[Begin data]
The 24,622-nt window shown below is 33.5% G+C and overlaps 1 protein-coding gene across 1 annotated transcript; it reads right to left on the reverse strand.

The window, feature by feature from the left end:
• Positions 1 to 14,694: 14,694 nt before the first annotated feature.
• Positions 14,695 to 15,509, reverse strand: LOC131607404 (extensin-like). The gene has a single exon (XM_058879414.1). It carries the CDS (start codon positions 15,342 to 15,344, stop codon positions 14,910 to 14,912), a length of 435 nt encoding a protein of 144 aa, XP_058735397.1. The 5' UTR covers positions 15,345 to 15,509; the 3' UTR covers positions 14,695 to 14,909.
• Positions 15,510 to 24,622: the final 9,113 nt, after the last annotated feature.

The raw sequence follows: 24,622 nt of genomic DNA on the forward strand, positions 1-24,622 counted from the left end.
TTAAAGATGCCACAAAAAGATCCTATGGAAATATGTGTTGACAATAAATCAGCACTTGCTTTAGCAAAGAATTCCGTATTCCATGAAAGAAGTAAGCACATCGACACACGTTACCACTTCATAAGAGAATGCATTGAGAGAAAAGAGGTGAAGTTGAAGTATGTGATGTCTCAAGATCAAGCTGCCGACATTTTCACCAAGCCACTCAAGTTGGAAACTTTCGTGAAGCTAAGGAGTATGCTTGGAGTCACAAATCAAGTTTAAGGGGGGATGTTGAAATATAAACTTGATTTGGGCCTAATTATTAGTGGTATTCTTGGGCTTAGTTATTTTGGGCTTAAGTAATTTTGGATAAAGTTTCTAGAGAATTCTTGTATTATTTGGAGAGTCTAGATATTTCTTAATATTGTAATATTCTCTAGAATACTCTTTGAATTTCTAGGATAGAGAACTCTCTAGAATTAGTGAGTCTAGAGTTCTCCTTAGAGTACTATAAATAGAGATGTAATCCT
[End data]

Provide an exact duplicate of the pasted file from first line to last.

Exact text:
The 24,622-nt window shown below is 33.5% G+C and overlaps 1 protein-coding gene across 1 annotated transcript; it reads right to left on the reverse strand.

The window, feature by feature from the left end:
• Positions 1 to 14,694: 14,694 nt before the first annotated feature.
• Positions 14,695 to 15,509, reverse strand: LOC131607404 (extensin-like). The gene has a single exon (XM_058879414.1). It carries the CDS (start codon positions 15,342 to 15,344, stop codon positions 14,910 to 14,912), a length of 435 nt encoding a protein of 144 aa, XP_058735397.1. The 5' UTR covers positions 15,345 to 15,509; the 3' UTR covers positions 14,695 to 14,909.
• Positions 15,510 to 24,622: the final 9,113 nt, after the last annotated feature.

The raw sequence follows: 24,622 nt of genomic DNA on the forward strand, positions 1-24,622 counted from the left end.
TTAAAGATGCCACAAAAAGATCCTATGGAAATATGTGTTGACAATAAATCAGCACTTGCTTTAGCAAAGAATTCCGTATTCCATGAAAGAAGTAAGCACATCGACACACGTTACCACTTCATAAGAGAATGCATTGAGAGAAAAGAGGTGAAGTTGAAGTATGTGATGTCTCAAGATCAAGCTGCCGACATTTTCACCAAGCCACTCAAGTTGGAAACTTTCGTGAAGCTAAGGAGTATGCTTGGAGTCACAAATCAAGTTTAAGGGGGGATGTTGAAATATAAACTTGATTTGGGCCTAATTATTAGTGGTATTCTTGGGCTTAGTTATTTTGGGCTTAAGTAATTTTGGATAAAGTTTCTAGAGAATTCTTGTATTATTTGGAGAGTCTAGATATTTCTTAATATTGTAATATTCTCTAGAATACTCTTTGAATTTCTAGGATAGAGAACTCTCTAGAATTAGTGAGTCTAGAGTTCTCCTTAGAGTACTATAAATAGAGATGTAATCCT